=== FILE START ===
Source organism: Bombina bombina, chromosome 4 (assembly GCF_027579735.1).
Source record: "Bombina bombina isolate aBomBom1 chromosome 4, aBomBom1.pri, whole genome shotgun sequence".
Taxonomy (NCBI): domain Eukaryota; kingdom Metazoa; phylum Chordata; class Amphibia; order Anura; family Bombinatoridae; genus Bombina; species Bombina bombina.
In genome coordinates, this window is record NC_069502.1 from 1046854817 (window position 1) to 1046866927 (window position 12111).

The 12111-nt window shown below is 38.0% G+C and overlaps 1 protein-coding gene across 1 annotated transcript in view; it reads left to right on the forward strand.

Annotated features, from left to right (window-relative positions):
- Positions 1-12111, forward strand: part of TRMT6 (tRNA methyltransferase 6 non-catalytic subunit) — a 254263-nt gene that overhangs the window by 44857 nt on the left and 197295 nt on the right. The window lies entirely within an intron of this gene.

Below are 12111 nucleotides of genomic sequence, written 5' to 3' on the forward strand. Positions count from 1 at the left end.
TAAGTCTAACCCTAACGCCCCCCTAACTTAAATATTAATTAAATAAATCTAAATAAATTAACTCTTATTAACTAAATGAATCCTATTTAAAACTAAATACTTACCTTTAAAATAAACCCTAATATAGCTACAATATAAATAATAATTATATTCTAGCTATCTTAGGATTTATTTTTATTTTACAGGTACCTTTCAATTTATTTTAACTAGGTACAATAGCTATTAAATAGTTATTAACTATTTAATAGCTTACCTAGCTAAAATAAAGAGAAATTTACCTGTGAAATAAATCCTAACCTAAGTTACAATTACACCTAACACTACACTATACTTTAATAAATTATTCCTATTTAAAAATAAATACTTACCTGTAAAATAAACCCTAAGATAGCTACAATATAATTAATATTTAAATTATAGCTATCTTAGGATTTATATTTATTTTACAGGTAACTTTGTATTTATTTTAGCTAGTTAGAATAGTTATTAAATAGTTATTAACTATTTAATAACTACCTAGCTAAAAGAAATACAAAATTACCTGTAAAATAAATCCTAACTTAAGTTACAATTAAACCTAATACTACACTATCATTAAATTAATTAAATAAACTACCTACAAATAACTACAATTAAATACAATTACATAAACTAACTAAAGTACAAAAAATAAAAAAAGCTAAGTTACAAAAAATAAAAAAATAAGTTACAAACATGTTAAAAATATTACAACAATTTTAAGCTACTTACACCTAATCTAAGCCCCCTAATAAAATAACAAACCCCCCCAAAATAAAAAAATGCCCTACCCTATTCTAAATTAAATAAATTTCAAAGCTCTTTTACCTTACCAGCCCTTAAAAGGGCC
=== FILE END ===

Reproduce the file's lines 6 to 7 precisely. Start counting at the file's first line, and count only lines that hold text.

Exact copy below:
Annotated features, from left to right (window-relative positions):
- Positions 1-12111, forward strand: part of TRMT6 (tRNA methyltransferase 6 non-catalytic subunit) — a 254263-nt gene that overhangs the window by 44857 nt on the left and 197295 nt on the right. The window lies entirely within an intron of this gene.